Aaron Zang Wins Triton Million for $16.7 Million; Bryn Kenney Finishes Runner-Up for $20 Million
Poker events with million-dollar or higher buy-ins don't come around often, but when they do, they sure are exciting. The Triton Million - A Helping Hand for Charity was no exception as it brought together some of the world's best professionals to play alongside avid poker "recreationals" — all putting up their £1,050,000 buy-in to compete for the title in the richest tournament in poker history.
The fifty-four hopefuls created a £54 million prize pool with a brilliant £2.7 million going to charitable causes. But only one player walk away with the victory, and after three days of intense action, China's Aaron Zang claimed that post.
When heads-up play started, Zang and Bryn Kenney took a moment to spark up a deal. Kenney had over five times the chips at the time and took £16,890,509 to Zang’s £13,779,491, meaning although Zang would take down the title, it was Kenney claiming the lion's share of the money, securing a score of approximately $20,537,000.
"Bryn (Kenney) played better than me, but I always thought maybe the dream can come true."
With a crowd of supporters surrounding Zang, he was presented with the Triton Million trophy by co-founder Paul Phua and was unable to contain his joy. "This feels like a dream come true!" said Zang with echoes of applause filling the arena.
Phua congratulated his friend on his achievement and reminisced about their cash games together in Macau over the past nine years. "Aaron is not a tournament player normally; I hope this shows to all non-pros they can win. Aaron is good but I didn't think he was that good!" joked Phua.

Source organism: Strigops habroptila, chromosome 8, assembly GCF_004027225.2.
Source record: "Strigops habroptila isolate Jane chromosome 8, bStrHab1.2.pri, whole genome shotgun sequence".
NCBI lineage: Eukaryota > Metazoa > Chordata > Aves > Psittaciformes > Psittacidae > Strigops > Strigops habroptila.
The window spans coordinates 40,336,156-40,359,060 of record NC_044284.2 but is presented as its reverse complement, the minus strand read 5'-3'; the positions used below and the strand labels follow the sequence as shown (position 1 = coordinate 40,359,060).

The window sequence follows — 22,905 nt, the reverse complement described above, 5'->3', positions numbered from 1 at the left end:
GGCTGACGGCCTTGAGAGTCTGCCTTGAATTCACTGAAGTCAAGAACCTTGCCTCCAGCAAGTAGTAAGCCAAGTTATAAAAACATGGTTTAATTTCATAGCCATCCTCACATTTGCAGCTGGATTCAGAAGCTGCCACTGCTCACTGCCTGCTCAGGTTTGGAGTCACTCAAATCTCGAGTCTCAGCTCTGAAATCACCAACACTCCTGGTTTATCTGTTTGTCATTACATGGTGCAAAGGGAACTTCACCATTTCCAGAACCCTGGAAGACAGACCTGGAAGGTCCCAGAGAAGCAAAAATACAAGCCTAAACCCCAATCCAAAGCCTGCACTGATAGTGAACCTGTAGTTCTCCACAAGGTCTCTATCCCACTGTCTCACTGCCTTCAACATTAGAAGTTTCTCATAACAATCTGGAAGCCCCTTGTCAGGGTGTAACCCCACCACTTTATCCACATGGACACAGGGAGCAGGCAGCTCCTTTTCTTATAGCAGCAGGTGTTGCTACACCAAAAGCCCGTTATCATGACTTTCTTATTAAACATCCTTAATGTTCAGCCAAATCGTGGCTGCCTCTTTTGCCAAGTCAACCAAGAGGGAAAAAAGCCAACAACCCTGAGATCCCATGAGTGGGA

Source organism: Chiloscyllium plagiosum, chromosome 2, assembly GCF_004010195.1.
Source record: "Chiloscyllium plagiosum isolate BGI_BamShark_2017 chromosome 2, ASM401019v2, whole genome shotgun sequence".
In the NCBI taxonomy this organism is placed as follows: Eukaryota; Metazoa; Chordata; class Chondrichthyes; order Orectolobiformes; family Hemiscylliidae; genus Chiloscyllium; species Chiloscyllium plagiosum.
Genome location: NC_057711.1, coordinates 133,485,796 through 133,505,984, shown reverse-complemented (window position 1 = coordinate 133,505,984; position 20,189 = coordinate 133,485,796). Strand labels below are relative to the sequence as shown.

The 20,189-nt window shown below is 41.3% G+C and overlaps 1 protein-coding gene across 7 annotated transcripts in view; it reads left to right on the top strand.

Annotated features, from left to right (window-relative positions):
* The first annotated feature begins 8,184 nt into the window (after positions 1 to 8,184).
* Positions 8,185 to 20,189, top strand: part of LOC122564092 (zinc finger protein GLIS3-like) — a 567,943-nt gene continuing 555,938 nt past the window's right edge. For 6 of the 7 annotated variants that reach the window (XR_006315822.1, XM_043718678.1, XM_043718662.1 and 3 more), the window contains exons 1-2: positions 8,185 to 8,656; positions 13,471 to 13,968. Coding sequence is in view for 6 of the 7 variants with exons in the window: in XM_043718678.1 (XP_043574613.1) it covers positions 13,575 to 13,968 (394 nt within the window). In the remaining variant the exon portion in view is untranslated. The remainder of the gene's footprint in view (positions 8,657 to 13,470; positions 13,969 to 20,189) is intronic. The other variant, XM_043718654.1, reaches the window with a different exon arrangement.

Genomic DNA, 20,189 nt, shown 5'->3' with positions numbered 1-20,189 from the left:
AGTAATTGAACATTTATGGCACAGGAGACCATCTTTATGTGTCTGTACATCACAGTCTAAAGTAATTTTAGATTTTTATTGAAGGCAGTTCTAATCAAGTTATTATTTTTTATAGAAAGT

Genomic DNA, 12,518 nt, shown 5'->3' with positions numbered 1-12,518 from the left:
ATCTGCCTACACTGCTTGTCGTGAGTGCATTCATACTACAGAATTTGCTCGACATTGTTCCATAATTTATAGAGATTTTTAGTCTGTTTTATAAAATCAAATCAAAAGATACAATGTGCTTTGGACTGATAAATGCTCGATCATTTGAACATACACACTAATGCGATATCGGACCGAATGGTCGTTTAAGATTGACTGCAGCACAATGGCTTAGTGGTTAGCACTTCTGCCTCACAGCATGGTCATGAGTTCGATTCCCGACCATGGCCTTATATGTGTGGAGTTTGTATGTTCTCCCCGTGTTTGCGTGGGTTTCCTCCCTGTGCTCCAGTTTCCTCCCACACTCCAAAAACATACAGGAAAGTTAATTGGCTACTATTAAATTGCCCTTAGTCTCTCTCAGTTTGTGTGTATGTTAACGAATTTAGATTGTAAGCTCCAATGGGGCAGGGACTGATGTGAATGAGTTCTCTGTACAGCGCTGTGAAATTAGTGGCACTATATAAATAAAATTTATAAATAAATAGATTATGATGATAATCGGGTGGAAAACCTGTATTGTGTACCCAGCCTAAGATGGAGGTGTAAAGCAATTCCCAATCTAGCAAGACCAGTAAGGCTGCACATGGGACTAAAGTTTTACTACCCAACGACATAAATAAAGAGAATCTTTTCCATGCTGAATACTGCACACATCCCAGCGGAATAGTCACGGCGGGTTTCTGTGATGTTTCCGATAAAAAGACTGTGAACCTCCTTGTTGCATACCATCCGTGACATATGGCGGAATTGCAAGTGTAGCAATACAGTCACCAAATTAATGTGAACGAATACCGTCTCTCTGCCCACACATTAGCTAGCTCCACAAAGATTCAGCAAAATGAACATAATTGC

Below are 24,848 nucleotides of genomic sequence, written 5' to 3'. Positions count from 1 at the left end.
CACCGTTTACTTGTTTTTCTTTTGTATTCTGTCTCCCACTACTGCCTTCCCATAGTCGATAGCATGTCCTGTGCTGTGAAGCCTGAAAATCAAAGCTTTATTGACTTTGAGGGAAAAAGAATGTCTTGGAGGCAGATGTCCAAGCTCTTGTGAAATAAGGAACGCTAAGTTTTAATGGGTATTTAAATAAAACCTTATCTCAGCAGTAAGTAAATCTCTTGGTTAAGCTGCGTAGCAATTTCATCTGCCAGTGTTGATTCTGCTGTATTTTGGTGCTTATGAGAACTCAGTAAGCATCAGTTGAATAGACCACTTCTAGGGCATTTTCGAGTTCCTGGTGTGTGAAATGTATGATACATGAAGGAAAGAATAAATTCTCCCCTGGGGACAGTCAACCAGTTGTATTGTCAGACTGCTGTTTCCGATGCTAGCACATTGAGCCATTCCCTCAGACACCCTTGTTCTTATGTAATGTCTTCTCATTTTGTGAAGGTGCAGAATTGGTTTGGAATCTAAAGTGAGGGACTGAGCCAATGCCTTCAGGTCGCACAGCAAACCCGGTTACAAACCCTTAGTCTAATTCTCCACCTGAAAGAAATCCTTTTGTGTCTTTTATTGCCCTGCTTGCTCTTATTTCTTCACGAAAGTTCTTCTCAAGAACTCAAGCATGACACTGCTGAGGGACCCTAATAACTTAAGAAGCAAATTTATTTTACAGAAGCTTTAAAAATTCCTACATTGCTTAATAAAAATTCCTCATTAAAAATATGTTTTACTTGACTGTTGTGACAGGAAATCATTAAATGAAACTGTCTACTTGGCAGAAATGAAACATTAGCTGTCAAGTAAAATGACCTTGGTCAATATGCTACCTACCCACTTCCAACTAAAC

Zang admitted he felt he made mistakes at the final table, but despite falling to just three million chips at one stage, he said he refocused on his game and his dream.
"Bryn (Kenney) played better than me, but I always thought maybe the dream can come true. I am so happy and also very honored to have played against everyone."
Triton Million Final Table Payouts
|Position||Player||Country||Prize (GBP)||Prize (USD)|
|2||Bryn Kenney||United States||*£16,890,509||$20,537,187|
|3||Dan Smith||United States||£7,200,000||$8,719,164|
|4||Stephen Chidwick||United Kingdom||£4,410,000||$5,340,488|
|6||Bill Perkins||United States||£2,200,000||$2,664,189|
|7||Alfred DeCarolis||United States||£1,720,000||$2,082,911|
Triton Million Final Table
There was no shortage of action at the final table as aggressive bets and monster bluffs started happening on just the second round of the final day. Timothy Adams opened and received a call from only Alfred DeCarolis. Adams fired on the jack-high flop and again when the board paired on the turn.
The river saw two pair come on the board and Adams slowed down, checking to DeCarolis who without hesitation moved all in with ace-high. Adams mucked his pocket nines and DeCarolis instantly turned over his ace-three of diamonds, showing the first, but definitely not the last, major bluff of the day.
Paul Phua: "Aaron [Zang] is not a tournament player normally; I hope this shows to all non-pros they can win."
Adams built his stack back up to almost that of where he started the final day and found a great spot against the start of the day chipleader Vivek Rajkumar. The Canadian raised it up, DeCarolis called and Rajkumar pushed all of his chips into the middle. Adams made the call in what was the biggest pot of the day so far and DeCarolis thought hard, ultimately letting his hand go.
Adams tabled kings against the ace-ten of Rajkumar and DeCarolis then acknowledged that he folded an ace, leaving Rajkumar with just two aces left in the deck. An ace appeared regardless and Adams was the first on the day to exit in eighth place.
The very next hand saw Rajkumar try to pull a fast one on Stephen Chidwick with the dead man's hand. Chidwick showed no sign of budging as he called Rajkumar without ease until the river when Rajkumar pushed the Brit all-in.
Chidwick threw all of his time extension chips into the pot instantly to buy himself some time holding just second pair on the board. Only a minute later Chidwick found it in him to call and was spot-on as Rajkumar tabled ace-high, sending a massive double-up to one of the most dangerous poker players in the world.